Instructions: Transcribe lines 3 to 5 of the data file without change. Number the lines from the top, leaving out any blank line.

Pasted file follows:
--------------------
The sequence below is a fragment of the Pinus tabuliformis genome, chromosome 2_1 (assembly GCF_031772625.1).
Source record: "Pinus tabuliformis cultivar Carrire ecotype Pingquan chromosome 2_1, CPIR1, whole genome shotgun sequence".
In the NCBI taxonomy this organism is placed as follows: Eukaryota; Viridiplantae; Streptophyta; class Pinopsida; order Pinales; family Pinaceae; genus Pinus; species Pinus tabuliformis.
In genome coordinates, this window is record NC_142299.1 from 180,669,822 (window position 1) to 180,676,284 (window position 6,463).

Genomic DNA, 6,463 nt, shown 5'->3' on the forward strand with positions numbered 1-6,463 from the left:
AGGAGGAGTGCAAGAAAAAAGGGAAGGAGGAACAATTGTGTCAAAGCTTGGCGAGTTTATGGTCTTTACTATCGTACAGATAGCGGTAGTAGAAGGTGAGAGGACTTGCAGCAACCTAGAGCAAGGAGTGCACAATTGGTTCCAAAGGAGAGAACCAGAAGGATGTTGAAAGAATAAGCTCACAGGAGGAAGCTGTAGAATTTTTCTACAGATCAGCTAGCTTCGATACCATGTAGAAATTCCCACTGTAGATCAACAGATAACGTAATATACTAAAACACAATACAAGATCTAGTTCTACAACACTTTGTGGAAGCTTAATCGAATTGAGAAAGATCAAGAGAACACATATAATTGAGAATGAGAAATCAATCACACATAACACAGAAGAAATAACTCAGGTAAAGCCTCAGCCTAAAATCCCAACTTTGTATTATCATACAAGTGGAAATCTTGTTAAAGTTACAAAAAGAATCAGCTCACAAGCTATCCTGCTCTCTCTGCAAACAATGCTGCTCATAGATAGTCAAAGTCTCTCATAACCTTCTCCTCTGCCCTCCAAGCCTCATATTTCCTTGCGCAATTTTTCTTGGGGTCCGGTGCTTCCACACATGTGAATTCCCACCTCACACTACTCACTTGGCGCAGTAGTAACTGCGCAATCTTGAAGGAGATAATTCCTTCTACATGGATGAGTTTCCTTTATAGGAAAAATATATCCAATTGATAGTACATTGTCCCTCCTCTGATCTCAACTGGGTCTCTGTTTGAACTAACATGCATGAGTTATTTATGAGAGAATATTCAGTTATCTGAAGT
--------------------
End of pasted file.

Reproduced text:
In the NCBI taxonomy this organism is placed as follows: Eukaryota; Viridiplantae; Streptophyta; class Pinopsida; order Pinales; family Pinaceae; genus Pinus; species Pinus tabuliformis.
In genome coordinates, this window is record NC_142299.1 from 180,669,822 (window position 1) to 180,676,284 (window position 6,463).

Genomic DNA, 6,463 nt, shown 5'->3' on the forward strand with positions numbered 1-6,463 from the left: